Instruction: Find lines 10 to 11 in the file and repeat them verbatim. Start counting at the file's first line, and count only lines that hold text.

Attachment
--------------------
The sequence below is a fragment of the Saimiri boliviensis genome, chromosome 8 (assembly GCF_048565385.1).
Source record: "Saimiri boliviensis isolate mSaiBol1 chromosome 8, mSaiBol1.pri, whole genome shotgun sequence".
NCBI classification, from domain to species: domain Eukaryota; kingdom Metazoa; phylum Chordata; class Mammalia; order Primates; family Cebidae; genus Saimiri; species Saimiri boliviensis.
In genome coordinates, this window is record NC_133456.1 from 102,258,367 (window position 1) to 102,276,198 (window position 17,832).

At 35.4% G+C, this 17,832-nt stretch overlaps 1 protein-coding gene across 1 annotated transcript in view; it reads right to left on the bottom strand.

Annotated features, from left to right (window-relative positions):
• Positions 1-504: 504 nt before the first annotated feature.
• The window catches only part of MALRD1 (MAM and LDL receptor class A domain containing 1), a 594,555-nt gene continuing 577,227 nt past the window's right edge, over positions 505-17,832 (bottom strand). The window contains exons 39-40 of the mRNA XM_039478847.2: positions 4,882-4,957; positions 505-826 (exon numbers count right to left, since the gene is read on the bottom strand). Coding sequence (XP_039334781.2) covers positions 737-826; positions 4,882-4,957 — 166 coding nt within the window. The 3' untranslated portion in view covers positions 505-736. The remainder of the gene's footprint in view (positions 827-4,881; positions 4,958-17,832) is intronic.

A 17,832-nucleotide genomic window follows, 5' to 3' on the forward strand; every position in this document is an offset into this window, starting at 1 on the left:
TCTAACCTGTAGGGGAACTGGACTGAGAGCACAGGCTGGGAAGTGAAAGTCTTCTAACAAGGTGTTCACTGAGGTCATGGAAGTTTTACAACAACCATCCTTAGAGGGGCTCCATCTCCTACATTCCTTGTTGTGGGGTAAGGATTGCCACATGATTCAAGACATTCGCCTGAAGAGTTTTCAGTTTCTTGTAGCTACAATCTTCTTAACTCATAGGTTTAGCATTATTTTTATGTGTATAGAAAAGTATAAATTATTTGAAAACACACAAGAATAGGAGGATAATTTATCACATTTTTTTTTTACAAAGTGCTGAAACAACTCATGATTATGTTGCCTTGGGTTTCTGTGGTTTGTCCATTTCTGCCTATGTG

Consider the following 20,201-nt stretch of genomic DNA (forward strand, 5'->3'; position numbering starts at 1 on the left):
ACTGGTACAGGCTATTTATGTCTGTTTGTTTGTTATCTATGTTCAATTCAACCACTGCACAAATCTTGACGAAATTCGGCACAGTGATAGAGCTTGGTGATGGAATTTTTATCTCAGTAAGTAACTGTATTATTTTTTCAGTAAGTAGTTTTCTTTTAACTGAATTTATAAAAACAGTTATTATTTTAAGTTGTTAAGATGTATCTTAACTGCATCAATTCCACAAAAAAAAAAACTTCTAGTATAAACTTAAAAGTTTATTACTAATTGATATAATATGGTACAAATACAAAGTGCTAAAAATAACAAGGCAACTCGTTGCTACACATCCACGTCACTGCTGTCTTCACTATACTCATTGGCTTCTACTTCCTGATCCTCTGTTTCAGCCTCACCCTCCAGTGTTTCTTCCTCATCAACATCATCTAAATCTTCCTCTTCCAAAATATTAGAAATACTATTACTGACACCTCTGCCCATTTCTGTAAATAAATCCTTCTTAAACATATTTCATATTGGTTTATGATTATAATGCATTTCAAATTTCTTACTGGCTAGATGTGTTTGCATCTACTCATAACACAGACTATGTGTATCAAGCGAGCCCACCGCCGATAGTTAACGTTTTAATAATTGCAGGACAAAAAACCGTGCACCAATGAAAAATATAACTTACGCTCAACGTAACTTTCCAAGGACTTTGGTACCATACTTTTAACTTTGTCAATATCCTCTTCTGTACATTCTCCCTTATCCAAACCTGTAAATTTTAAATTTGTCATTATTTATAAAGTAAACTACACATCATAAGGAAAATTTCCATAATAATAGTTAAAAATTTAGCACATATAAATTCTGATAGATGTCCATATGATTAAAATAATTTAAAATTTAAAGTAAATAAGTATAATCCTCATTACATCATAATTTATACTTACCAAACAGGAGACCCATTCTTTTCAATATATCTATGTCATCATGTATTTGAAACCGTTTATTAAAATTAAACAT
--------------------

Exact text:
TCTAACCTGTAGGGGAACTGGACTGAGAGCACAGGCTGGGAAGTGAAAGTCTTCTAACAAGGTGTTCACTGAGGTCATGGAAGTTTTACAACAACCATCCTTAGAGGGGCTCCATCTCCTACATTCCTTGTTGTGGGGTAAGGATTGCCACATGATTCAAGACATTCGCCTGAAGAGTTTTCAGTTTCTTGTAGCTACAATCTTCTTAACTCATAGGTTTAGCATTATTTTTATGTGTATAGAAAAGTATAAATTATTTGAAAACACACAAGAATAGGAGGATAATTTATCACATTTTTTTTTTACAAAGTGCTGAAACAACTCATGATTATGTTGCCTTGGGTTTCTGTGGTTTGTCCATTTCTGCCTATGTG

Consider the following 20,201-nt stretch of genomic DNA (forward strand, 5'->3'; position numbering starts at 1 on the left):